Greeks like their new PM but not his government

Reuters , Friday 9 Dec 2011

Two new polls shows public acceptance for Greece’s technocrat PM Lucas Papademos, while 80% of respondents distrust his 49-member cabinet

Greece's Prime Minister Lucas Papademos (R) arrives at an European Union summit in Brussels December 8, 2011. European Union leaders will discuss proposals for tighter euro zone integration on December 8-9, with the aim of bringing deficits and debt much more strictly into check, a move that may give the European Central Bank room to step up purchases of sovereign bonds and reassure financial markets. (Photo:Reuters)

Greeks like technocrat Prime Minister Lucas Papademos but deeply distrust his coalition government made up of career politicians, two polls showed on Friday.

Papademos's popularity rose to 60 percent in December from 55 percent last month, according to a survey by pollster Public Issue published in the newspaper Kathimerini.

The three-party government led by Papademos, a former European Central bank vice president, was installed last month to implement a bailout deal for the debt-laden country before leading it to elections, tentatively set for Feb. 19.

But Greeks distrust Papademos's 49-member cabinet consisting of party politicians from the former ruling Socialist PASOK, the conservative New Democracy and the far-right LAOS parties.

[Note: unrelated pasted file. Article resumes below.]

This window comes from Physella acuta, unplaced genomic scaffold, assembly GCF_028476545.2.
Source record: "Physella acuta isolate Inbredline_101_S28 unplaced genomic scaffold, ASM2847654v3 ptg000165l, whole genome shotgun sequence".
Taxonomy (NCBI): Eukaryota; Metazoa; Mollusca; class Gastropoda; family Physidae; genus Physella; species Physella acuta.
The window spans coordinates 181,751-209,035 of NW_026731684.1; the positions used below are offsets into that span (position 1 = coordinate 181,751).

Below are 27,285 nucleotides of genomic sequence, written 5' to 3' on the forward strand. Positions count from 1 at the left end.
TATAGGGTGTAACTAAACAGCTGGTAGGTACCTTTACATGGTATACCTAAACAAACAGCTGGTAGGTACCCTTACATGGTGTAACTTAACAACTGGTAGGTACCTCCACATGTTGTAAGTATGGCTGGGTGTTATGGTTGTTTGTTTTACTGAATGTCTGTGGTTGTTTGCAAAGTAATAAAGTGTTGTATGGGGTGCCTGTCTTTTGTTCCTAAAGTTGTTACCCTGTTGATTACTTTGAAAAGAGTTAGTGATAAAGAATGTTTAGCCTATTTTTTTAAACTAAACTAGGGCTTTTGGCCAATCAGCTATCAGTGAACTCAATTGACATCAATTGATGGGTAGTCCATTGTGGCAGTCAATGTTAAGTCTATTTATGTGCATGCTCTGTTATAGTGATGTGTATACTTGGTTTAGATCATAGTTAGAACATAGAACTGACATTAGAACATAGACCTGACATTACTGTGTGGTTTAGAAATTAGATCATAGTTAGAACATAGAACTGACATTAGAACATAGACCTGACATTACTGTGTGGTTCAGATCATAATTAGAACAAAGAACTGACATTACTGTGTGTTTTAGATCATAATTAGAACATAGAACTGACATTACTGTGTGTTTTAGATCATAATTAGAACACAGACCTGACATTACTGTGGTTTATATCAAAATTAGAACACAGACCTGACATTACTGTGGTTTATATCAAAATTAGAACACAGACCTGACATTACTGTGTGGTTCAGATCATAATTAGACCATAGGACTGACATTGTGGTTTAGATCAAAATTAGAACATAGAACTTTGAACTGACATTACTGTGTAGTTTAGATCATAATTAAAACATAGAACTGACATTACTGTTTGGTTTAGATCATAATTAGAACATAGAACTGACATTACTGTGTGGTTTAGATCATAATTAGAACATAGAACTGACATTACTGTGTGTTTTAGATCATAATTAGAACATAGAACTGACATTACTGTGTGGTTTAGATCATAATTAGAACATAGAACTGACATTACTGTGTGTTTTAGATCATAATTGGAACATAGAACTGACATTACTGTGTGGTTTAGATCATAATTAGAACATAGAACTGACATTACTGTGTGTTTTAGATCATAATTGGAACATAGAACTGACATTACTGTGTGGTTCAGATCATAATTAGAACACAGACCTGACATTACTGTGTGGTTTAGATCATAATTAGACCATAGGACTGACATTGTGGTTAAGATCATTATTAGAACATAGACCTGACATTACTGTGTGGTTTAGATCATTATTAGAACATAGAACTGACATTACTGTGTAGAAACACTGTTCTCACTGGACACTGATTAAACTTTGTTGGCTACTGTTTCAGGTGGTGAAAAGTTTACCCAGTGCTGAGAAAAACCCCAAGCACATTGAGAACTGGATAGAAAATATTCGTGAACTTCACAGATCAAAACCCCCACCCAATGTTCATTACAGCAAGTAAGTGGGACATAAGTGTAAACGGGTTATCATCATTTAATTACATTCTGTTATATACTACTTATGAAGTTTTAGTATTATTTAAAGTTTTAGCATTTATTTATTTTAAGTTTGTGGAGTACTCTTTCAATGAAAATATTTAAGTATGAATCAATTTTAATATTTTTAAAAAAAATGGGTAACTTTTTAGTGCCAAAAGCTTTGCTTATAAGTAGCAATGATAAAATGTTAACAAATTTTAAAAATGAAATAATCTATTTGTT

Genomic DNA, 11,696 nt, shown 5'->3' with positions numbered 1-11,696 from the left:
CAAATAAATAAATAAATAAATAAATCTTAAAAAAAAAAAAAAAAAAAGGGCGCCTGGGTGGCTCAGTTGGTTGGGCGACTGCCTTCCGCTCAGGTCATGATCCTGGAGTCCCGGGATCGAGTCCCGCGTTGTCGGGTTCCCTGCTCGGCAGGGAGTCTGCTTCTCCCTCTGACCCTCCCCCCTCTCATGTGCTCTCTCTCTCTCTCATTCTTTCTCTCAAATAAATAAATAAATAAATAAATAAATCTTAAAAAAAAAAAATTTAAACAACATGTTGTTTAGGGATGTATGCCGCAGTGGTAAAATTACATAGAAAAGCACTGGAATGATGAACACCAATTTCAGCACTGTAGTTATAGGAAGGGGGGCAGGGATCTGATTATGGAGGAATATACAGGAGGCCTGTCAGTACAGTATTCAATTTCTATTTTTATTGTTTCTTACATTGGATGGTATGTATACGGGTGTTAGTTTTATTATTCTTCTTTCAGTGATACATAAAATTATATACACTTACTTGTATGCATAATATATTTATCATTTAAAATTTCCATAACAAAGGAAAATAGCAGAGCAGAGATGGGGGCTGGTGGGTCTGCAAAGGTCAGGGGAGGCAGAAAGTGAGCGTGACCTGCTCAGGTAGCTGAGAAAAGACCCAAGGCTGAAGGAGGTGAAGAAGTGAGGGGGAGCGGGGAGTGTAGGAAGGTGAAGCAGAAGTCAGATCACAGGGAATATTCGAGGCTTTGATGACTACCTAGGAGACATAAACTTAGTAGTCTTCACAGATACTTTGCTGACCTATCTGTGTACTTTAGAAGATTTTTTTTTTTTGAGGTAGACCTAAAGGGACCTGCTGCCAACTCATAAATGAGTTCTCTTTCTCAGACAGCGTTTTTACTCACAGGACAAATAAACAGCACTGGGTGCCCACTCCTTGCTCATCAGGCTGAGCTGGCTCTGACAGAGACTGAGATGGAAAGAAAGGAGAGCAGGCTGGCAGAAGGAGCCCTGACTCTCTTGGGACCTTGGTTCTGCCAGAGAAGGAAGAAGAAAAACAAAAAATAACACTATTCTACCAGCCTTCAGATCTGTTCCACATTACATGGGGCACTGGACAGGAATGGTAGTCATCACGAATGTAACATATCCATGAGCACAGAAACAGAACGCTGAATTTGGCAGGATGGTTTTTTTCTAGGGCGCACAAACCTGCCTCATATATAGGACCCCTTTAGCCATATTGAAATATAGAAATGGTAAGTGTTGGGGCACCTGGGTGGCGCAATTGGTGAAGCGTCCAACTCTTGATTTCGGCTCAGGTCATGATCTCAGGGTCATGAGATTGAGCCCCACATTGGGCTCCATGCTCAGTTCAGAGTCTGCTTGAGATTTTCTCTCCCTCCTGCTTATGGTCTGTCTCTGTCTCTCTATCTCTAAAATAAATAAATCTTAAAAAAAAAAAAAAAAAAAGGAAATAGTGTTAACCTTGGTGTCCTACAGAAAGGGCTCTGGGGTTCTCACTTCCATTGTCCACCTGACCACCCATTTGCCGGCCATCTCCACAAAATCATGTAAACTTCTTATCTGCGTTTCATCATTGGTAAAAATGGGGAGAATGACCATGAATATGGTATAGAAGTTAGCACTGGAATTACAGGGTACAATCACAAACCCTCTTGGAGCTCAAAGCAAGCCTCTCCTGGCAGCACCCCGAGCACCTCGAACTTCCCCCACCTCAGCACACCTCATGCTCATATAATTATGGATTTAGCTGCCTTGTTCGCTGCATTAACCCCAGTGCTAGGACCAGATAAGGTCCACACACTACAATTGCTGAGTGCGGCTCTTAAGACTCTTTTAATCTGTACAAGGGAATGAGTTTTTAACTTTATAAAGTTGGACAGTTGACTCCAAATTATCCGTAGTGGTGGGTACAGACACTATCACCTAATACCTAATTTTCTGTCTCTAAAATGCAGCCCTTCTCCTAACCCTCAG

More than 80 percent of respondents said they were dissatisfied with the government, according to Public Issue, which conducted a telephone survey of 1,008 people on Dec. 1-5.

In a separate poll by Metron Analysis published in newspaper "Eleftheros Typos", just 32 percent of respondents said they had a positive view of Papademos's government, even though the premier himself was the country's most popular political figure.

New Democracy would win elections if they were held today but it would fail to secure an absolute majority in the country's 300-seat parliament, Public Issue said, confirming earlier surveys. New Democracy would win 30 percent of the vote yielding between 123 and 136 seats, according to the pollster.  

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